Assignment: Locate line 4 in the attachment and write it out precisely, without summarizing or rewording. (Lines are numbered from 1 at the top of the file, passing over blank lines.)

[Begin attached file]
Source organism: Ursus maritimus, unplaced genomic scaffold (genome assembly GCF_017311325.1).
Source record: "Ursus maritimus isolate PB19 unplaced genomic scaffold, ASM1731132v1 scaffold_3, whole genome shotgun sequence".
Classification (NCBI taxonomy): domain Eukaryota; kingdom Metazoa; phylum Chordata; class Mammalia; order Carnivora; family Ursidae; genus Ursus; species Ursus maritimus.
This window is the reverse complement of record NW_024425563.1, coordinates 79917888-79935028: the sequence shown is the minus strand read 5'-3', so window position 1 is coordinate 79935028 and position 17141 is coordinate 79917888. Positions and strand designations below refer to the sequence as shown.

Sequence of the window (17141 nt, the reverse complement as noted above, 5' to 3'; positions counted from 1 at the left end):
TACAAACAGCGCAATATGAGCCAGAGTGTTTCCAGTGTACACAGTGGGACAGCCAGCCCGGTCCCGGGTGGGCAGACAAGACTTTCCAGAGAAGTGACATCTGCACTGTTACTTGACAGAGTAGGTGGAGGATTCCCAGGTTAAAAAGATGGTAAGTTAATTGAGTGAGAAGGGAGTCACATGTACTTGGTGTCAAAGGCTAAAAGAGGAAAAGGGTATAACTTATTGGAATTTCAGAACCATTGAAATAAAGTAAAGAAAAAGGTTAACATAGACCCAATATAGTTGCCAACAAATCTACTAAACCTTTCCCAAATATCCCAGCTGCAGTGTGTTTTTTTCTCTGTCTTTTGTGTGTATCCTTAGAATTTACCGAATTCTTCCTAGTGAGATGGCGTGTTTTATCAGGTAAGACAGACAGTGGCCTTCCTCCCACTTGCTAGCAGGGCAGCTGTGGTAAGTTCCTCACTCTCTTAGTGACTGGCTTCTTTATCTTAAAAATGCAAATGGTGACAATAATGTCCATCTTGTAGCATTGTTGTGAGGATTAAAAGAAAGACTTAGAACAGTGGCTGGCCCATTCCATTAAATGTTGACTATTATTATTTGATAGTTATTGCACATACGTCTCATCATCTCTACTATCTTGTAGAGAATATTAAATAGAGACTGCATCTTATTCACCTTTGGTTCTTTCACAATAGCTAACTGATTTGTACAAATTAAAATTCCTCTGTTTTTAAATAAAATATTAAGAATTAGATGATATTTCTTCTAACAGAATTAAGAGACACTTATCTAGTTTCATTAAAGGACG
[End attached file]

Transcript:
This window is the reverse complement of record NW_024425563.1, coordinates 79917888-79935028: the sequence shown is the minus strand read 5'-3', so window position 1 is coordinate 79935028 and position 17141 is coordinate 79917888. Positions and strand designations below refer to the sequence as shown.